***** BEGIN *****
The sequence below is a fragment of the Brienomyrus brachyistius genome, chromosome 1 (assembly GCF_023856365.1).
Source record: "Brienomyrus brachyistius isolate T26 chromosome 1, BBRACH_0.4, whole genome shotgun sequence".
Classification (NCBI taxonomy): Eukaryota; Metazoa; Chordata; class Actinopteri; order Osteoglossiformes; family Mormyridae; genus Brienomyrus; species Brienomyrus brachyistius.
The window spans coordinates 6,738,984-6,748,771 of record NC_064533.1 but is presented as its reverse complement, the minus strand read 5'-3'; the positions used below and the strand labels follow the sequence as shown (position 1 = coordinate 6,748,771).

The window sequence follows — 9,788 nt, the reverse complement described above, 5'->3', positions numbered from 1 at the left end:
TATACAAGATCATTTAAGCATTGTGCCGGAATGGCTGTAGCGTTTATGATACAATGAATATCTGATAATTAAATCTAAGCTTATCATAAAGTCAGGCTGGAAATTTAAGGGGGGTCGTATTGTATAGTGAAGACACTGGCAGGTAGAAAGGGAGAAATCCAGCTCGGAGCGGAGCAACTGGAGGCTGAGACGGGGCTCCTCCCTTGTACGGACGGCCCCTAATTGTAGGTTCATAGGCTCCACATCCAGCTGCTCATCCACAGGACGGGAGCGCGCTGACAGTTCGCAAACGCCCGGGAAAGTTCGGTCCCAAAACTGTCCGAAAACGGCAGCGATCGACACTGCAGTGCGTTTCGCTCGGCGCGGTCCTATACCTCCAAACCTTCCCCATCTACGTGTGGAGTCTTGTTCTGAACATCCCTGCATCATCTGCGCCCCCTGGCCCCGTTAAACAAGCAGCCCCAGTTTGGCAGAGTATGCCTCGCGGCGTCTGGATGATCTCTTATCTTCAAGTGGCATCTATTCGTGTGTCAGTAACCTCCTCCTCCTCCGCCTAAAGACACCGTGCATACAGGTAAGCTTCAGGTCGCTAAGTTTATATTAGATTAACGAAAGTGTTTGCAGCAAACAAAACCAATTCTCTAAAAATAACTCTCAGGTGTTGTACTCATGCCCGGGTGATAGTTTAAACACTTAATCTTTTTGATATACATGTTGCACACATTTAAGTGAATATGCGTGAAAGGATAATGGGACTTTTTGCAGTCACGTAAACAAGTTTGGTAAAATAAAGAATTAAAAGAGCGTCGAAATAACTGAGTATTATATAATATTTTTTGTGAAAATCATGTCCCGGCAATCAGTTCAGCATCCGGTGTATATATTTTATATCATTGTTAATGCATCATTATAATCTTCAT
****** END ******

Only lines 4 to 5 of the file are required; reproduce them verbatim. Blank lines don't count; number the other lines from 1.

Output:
The window spans coordinates 6,738,984-6,748,771 of record NC_064533.1 but is presented as its reverse complement, the minus strand read 5'-3'; the positions used below and the strand labels follow the sequence as shown (position 1 = coordinate 6,748,771).

The window sequence follows — 9,788 nt, the reverse complement described above, 5'->3', positions numbered from 1 at the left end: